The house where Ho Chi Minh was born belonged to his paternal grandfather and lies in Hoang Tru Village. It's a pilgrimage sight for Vietnamese tourists who come by the busload, especially on weekends and national holidays. Souvenir stalls out front sell busts of Ho, books (some good volumes in English), and bouquets of flowers for placing on the small family altar in Ho's home. The home is the original, but the furnishings are re-creations -- except for the bed, which is the actual one in which Ho was born. What strikes any visitor, and is something that Vietnamese almost worship, is the rugged simplicity of these dirt-floored, thatch-wall rooms in which the country's greatest leader sprang from obscurity to spurn a revolution. Ho's father was involved in government, and it was in this house, as well as his second home nearby , that Ho first heard the rumblings of discontent from local officials and revolutionary friends of his father. In fact, the likes of Phan Boi Chau, Phan Chu Trinh, and Phan Dinh Phung (names familiar from major city thoroughfares throughout Vietnam) graced the family hearth, and much of Ho's passion for politics came from overhearing these conversations. He was immersed in the cause of peasant revolution. Ho Chi Minh was descended from two generations of teachers, and his studious father endured much to attain the rank of mandarin. Study was therefore a focus for young Ho, too, and his desk and study area are enshrined here, almost like places of worship for Vietnamese, who are so grateful for the high ideals the man held and lived by.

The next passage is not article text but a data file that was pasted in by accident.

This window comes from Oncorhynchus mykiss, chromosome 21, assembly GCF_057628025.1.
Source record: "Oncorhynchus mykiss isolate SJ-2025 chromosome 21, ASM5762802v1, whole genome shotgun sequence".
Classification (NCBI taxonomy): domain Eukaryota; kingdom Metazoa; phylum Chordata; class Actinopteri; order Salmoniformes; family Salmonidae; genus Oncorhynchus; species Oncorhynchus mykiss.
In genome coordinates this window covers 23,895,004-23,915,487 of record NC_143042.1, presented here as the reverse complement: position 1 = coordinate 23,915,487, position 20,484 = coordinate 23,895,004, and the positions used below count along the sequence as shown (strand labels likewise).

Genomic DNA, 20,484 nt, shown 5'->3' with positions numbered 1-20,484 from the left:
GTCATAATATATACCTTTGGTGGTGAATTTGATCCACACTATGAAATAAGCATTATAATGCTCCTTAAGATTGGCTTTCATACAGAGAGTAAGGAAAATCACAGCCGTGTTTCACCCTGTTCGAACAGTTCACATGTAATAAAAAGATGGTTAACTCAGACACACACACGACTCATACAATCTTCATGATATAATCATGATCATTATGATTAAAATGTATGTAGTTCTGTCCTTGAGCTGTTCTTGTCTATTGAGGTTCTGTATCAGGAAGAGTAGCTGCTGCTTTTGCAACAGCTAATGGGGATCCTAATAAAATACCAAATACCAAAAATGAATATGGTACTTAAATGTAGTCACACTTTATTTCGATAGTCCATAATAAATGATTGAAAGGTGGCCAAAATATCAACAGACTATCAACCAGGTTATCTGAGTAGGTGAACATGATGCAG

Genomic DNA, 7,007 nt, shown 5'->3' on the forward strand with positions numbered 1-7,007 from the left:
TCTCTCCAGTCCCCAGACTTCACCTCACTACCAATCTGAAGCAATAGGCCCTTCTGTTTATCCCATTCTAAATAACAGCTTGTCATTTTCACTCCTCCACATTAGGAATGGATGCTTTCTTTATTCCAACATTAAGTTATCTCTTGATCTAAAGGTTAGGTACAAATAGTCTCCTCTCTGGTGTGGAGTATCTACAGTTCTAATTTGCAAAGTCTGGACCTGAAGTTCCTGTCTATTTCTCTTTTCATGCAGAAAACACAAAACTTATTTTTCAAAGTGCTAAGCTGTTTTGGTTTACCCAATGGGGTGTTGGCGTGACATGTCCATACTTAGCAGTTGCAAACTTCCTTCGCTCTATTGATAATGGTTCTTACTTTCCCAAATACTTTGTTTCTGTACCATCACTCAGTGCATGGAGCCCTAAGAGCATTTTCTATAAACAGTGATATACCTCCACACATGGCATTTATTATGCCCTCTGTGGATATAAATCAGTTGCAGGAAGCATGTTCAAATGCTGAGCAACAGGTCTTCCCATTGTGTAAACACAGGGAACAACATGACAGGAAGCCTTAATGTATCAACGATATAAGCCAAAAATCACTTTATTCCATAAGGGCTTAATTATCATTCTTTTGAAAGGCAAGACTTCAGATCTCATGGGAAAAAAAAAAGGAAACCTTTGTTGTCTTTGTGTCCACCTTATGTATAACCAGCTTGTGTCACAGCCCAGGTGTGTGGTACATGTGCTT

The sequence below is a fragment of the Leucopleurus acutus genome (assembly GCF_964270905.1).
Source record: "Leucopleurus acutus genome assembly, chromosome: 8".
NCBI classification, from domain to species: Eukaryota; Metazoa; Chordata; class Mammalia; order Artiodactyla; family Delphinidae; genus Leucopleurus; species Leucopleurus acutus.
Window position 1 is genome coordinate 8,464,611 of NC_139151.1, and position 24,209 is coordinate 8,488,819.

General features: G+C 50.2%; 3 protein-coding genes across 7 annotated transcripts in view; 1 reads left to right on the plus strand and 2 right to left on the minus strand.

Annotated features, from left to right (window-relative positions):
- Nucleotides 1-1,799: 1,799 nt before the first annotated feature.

Hoang Tru is 14km (8 3/4 miles) south of Vinh. Most visitors come by bus or car and then walk to nearby Kim Lien, Ho Chi Minh's second place of residence during his father's shifting career in government.